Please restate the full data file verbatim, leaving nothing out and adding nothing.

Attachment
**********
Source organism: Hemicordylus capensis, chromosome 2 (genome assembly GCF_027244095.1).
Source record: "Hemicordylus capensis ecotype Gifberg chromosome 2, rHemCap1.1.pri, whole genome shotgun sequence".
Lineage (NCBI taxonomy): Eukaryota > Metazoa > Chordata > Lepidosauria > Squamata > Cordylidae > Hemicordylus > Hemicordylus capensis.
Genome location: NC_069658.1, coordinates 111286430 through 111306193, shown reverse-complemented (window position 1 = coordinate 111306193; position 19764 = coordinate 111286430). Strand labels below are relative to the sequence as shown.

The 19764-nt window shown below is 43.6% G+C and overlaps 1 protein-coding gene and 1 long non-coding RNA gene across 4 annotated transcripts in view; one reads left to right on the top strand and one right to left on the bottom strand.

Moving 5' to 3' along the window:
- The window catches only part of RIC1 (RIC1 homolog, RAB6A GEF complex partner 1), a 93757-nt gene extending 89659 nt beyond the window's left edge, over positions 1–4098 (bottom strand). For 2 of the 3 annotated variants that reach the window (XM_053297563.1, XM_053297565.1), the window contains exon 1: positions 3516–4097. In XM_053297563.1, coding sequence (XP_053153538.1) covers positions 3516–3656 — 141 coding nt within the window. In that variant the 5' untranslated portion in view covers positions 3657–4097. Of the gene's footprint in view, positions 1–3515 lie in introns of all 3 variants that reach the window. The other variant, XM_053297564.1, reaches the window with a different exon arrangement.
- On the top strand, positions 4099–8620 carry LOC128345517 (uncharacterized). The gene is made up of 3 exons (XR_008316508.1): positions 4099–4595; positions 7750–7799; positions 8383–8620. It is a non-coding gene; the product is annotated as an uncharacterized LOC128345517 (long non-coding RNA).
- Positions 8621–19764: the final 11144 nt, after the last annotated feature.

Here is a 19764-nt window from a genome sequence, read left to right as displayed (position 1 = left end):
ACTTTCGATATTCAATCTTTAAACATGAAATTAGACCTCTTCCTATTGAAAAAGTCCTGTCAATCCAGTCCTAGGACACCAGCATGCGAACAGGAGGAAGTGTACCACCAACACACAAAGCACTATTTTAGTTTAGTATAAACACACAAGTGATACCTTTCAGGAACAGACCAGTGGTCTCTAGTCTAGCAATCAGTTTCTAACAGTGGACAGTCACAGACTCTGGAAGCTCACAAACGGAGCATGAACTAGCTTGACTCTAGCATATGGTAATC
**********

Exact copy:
Source organism: Hemicordylus capensis, chromosome 2 (genome assembly GCF_027244095.1).
Source record: "Hemicordylus capensis ecotype Gifberg chromosome 2, rHemCap1.1.pri, whole genome shotgun sequence".
Lineage (NCBI taxonomy): Eukaryota > Metazoa > Chordata > Lepidosauria > Squamata > Cordylidae > Hemicordylus > Hemicordylus capensis.
Genome location: NC_069658.1, coordinates 111286430 through 111306193, shown reverse-complemented (window position 1 = coordinate 111306193; position 19764 = coordinate 111286430). Strand labels below are relative to the sequence as shown.

The 19764-nt window shown below is 43.6% G+C and overlaps 1 protein-coding gene and 1 long non-coding RNA gene across 4 annotated transcripts in view; one reads left to right on the top strand and one right to left on the bottom strand.

Moving 5' to 3' along the window:
- The window catches only part of RIC1 (RIC1 homolog, RAB6A GEF complex partner 1), a 93757-nt gene extending 89659 nt beyond the window's left edge, over positions 1–4098 (bottom strand). For 2 of the 3 annotated variants that reach the window (XM_053297563.1, XM_053297565.1), the window contains exon 1: positions 3516–4097. In XM_053297563.1, coding sequence (XP_053153538.1) covers positions 3516–3656 — 141 coding nt within the window. In that variant the 5' untranslated portion in view covers positions 3657–4097. Of the gene's footprint in view, positions 1–3515 lie in introns of all 3 variants that reach the window. The other variant, XM_053297564.1, reaches the window with a different exon arrangement.
- On the top strand, positions 4099–8620 carry LOC128345517 (uncharacterized). The gene is made up of 3 exons (XR_008316508.1): positions 4099–4595; positions 7750–7799; positions 8383–8620. It is a non-coding gene; the product is annotated as an uncharacterized LOC128345517 (long non-coding RNA).
- Positions 8621–19764: the final 11144 nt, after the last annotated feature.

Here is a 19764-nt window from a genome sequence, read left to right as displayed (position 1 = left end):
ACTTTCGATATTCAATCTTTAAACATGAAATTAGACCTCTTCCTATTGAAAAAGTCCTGTCAATCCAGTCCTAGGACACCAGCATGCGAACAGGAGGAAGTGTACCACCAACACACAAAGCACTATTTTAGTTTAGTATAAACACACAAGTGATACCTTTCAGGAACAGACCAGTGGTCTCTAGTCTAGCAATCAGTTTCTAACAGTGGACAGTCACAGACTCTGGAAGCTCACAAACGGAGCATGAACTAGCTTGACTCTAGCATATGGTAATC